Neuromuscular effects related to hind limb disuse : experimental studies in the rat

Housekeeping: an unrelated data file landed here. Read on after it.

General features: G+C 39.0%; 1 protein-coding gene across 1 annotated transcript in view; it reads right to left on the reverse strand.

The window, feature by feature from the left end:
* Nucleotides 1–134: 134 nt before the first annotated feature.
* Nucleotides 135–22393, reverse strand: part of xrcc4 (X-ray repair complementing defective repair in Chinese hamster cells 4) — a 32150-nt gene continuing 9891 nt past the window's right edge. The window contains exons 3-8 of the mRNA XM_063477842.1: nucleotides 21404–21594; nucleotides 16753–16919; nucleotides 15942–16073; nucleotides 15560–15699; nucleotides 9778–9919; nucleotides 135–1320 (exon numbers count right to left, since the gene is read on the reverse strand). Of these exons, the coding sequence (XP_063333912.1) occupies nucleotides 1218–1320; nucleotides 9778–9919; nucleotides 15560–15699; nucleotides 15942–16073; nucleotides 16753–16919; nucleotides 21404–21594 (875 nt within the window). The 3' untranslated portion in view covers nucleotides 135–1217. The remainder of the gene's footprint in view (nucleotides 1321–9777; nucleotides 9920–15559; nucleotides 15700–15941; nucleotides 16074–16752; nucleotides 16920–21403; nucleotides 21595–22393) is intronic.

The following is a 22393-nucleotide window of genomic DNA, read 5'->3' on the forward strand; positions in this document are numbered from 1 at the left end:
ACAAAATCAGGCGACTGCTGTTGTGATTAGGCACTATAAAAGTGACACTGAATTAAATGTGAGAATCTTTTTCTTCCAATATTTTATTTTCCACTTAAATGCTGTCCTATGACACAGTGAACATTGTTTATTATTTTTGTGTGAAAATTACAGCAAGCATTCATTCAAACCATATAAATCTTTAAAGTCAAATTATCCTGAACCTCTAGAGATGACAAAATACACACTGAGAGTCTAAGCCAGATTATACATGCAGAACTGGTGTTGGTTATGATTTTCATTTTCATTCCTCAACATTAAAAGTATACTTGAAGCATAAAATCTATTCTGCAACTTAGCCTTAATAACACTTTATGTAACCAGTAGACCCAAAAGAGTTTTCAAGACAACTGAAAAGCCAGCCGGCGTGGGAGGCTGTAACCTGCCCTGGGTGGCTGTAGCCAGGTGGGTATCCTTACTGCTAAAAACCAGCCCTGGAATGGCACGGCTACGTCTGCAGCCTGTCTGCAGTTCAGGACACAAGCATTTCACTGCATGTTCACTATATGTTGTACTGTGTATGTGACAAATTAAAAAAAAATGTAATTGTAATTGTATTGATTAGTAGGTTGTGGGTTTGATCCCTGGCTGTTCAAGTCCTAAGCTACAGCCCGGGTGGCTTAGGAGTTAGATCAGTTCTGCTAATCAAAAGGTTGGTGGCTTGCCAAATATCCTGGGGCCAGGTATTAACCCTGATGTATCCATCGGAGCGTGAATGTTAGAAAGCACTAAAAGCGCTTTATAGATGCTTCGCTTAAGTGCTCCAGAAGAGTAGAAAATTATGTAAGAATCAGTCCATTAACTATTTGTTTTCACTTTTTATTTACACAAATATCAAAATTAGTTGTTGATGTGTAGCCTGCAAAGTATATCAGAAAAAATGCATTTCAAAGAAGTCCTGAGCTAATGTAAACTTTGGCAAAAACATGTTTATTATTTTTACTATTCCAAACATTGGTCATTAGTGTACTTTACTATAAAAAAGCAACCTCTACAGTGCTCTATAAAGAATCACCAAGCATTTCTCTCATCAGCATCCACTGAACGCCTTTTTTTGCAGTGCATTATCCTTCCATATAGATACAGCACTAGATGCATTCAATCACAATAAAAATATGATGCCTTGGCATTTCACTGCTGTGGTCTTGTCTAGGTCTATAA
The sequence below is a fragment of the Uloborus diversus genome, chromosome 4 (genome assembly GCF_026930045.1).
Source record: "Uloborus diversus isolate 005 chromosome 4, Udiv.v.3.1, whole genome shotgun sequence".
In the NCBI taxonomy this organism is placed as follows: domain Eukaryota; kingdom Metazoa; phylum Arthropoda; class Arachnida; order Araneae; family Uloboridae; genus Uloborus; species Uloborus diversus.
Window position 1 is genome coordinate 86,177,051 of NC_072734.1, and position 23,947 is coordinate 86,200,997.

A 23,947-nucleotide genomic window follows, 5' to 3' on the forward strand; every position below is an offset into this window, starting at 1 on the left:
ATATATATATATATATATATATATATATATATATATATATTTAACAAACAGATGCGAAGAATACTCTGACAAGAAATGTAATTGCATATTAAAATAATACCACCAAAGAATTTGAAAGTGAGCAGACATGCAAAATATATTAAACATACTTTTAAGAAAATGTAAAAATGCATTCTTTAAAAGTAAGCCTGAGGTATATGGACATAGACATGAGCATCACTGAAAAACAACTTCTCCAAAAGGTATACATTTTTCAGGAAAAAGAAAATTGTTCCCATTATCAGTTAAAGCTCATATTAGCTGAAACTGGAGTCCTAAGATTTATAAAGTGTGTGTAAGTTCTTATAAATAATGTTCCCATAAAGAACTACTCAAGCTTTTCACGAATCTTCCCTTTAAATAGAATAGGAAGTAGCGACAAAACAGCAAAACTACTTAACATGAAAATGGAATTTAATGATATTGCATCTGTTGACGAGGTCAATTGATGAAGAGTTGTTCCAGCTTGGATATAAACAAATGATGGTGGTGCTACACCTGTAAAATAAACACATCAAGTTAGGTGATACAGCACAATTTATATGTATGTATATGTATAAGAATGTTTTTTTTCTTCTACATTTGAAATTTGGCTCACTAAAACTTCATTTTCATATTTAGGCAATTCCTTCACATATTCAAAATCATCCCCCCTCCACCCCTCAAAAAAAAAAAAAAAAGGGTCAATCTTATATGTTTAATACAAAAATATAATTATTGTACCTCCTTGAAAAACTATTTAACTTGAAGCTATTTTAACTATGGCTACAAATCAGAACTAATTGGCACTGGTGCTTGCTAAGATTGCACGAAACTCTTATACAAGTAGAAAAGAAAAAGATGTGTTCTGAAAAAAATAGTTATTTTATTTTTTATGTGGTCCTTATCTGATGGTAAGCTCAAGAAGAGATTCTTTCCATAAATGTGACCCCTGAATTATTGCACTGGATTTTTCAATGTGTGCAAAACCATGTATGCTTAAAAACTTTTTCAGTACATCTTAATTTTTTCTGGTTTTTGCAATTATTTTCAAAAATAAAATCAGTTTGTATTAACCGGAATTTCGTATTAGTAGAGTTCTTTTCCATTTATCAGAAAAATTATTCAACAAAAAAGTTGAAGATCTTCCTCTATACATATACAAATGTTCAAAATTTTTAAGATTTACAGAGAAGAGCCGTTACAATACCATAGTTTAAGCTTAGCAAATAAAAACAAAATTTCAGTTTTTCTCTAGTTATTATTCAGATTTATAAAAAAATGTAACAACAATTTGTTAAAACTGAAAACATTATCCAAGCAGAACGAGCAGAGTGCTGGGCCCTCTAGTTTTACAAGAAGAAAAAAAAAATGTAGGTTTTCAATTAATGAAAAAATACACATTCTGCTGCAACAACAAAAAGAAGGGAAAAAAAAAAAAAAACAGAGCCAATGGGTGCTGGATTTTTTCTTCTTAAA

Abstract: Disuse is known to cause skeletal muscle atrophy and a dramatic increase in bone resorption. In this work the effects of disuse were studied in rats after hind limb immobilization for 5 days, 2 weeks, 4 weeks, and 8 weeks. In addition, rats with a midshaft femur fracture were treated with adequate or undersized intramedullary pins. They were sacrificed after 3, 6, and 12 weeks. The level of nicotinic acetylcholine receptors (nAChRs) in skeletal muscle measured by quantitative receptor autoradiography increased significantly after 5 days in the SOL and after 2 weeks in the TIB muscles and continued to be high up to 8 weeks in both muscles. The level of nAChRs increased significantly 3 weeks after fractures in the TIB muscle of both treatment groups. Insulin-like growth factor-1 (IGF-I) concentration in muscle measured by radioimmunoassay (RIA), decreased significantly after 4 and 8 weeks of immobilization in the SOL and TIB muscles respectively. These results show for the first time, differences between slow and fast muscles in their response to immobilization with respect to nAChRs and IGF-I concentration. In the spinal cord IGF-I level decreased significantly on the side ipsilateral to the immobilized limb after 5 days, 2 weeks, and 4 weeks of immobilization. These data show for the first time decreased levels of IGF-I peptide in skeletal muscle and on the ipsilateral side of the lumbar spinal cord after hind limb immobilization. Despite the normal levels of IGF-I in both muscles at the early time points (5 days and 2 weeks), the decreased levels of IGF-I in the spinal cord observed at these time points suggest that the decrease might be due to an early impairment of retrograde transport from the immobilized limb muscles. The IGF-I receptor (IGF-IR) level in the lumbar spinal cord measured by quantitative receptor autoradiography increased significantly on the side ipsilateral to the immobilized limb after 4 and 8 weeks compared to controls. After the femur fractures, there was a significant increase in IGF-I receptors in the spinal cord ipsilateral to the fractured side in the group treated with the undersized nails. The enhancement of the spinal cord IGF-I receptors after hind limb immobilization may constitute part of the nervous system response to disuse. The observed changes in the spinal cord and skeletal muscle after fractures may be associated with the impaired proprioception, coordination and motor activity sometimes seen after immobilization for fractures. GH, IGF-I, and somatostatin levels in femur extracts were measured by RIA. GH levels increased significantly after 5 days, returned to control levels after 2 and 4 weeks and increased again after 8 weeks of hind limb immobilization. The IGF-I concentration was significantly increased after 2 weeks but returned to control levels at 4 weeks, and decreased significantly after 8 weeks of immobilization. The somatostatin level in the bone extracts increased significantly only after 8 weeks of hind limb immobilization. The ash density of the tibias decreased significantly in the group treated with undersized nails only and did not return to control level even after 12 weeks. These data indicate that GH and IGF-I may not only lead to bone formation but that elevated levels of these peptides can also be associated with increased net bone resorption such as after immobilization. Mechanical loading, being the most important determinant of bone density, could possibly modify the tissue effects of these factors.
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